R E I N C A R N A T I O N 
Novus Spiritus believes that every person must perfect their soul. The method to do so relies upon enduring adversity, for which the physical world was created. Living provides the opportunity to test the soul, where we face the hardships of life, learn from them, and become closer to our goal of perfection. Perfecting the soul is the most important task we ever perform. Consider how most of us learn, by trial and error. We tend to do things repeatedly until it is done correctly. Even the most trivial of tasks needs repetition. Has anyone ever tied their shoes properly on the first try?

Are we to assume that God has no patience with us? Will He be upset if we are not perfect after one life? Would His anger condemn us to a burning hell because tying shoes took a month to learn? We think not, at least not a loving God.

Reincarnation is the most reasonable concept to explain the inequities of life in light of an all loving God. The alternative, a God of hate, is simply not tenable. Reincarnation is accepted in the vast majority of religions. Even the Jewish mystical tradition, the Kabala, supports it.

 
 P E R F E C T I O N 
The word "perfection" is used frequently around Novus. The claim is that you are obligated to perfect your soul. Does this mean you must reach the ultimate perfection of God Himself? No. The idea is to reach a level of perfection, which you have chosen, that you will be content with for all eternity.

Perfection is akin to having a college degree. Most folks are content with getting a Bachelors degree. Others will want to learn more and obtain a Masters. A few will journey farther to the Ph.D. level. Each of us makes this choice prior to life. Please note: every person is perfectly happy with their chosen level. The Ph.D.s do not parade around in arrogant displays of superiority, they are far too evolved for such pettiness. Rather, it is like Francine's analogy of the thimble and the bucket:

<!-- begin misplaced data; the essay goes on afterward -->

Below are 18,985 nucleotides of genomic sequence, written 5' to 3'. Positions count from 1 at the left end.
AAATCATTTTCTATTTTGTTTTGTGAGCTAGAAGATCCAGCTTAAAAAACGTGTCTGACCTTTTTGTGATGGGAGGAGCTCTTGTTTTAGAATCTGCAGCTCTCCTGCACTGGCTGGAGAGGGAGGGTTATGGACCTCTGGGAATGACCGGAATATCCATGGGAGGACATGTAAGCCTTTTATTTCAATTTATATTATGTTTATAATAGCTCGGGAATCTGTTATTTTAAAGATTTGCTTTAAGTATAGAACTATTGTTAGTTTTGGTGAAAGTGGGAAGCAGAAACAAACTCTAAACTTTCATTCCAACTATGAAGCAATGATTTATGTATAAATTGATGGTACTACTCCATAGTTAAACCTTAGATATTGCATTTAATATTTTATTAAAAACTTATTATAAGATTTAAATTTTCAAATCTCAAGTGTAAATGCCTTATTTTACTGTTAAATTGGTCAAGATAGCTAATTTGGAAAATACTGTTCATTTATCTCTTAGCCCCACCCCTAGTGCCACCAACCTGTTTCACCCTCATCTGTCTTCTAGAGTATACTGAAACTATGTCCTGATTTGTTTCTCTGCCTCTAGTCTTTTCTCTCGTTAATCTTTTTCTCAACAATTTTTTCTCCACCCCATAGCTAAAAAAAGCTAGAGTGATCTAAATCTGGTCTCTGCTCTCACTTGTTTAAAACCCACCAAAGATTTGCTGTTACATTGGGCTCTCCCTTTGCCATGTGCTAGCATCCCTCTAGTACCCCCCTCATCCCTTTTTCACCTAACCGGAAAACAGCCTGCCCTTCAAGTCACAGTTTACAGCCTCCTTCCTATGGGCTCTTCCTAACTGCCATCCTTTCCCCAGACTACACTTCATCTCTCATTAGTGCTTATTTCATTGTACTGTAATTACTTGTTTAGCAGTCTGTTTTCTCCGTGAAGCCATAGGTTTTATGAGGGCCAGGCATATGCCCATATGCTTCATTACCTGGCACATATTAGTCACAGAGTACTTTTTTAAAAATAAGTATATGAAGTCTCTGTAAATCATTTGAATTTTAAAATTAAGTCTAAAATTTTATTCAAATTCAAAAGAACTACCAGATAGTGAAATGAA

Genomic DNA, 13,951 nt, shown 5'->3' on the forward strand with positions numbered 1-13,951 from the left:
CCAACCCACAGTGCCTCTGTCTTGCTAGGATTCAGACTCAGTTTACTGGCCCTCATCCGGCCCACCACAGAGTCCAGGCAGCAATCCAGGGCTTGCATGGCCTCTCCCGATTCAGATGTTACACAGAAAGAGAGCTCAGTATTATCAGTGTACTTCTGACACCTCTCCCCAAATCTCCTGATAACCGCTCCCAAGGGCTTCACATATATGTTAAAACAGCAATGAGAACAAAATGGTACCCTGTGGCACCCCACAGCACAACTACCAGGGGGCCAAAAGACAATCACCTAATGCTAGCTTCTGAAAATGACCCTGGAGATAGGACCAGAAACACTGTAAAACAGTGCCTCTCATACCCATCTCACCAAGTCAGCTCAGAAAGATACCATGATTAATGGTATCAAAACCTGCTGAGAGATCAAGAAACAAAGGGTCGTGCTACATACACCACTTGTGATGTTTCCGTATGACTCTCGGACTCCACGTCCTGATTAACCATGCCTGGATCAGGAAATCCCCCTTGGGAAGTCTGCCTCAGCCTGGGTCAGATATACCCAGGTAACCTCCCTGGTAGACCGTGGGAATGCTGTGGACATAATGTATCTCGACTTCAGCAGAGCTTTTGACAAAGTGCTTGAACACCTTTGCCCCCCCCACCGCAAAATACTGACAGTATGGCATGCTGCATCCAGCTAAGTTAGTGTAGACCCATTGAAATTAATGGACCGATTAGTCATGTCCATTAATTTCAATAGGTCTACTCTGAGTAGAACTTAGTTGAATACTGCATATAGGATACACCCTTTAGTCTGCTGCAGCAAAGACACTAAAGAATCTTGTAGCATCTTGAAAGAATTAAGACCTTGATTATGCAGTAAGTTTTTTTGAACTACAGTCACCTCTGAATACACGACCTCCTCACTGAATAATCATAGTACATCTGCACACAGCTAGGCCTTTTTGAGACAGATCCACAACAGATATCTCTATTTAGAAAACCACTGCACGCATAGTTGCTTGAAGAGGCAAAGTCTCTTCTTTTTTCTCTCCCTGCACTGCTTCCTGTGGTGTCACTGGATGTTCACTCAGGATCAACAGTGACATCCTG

A thimble and bucket stand empty. They both must realize their full potential. The bucket begins its journeys through life. As the waters of experience are added, the bucket slowly fills. The little thimble then starts its journeys. In a short time the thimble has filled itself, and is content. Yet the bucket has much more to learn and continues. Finally, the bucket too stands full — Which is fuller?

The answer to the above question is that neither the bucket nor the thimble is fuller. They are both full, to the brim, and that is sufficient unto itself. The fact that the bucket contains more is not important. The goal is to find a level of perfection which exactly fills you. And upon reaching that level, you are as evolved as you can become.

Now we must give due credit to the bucket. The fact is that he learned much more, which is very important to the bucket. In so doing, the bucket will enjoy a richer understanding of all things. More insights, more beauty, more knowledge are available to the bucket. Yet this does not mean the thimble is unhappy. Indeed, the thimble cannot even conceive of those things which the bucket treasures. The thimble is completely happy with its level of perfection and cannot be happier.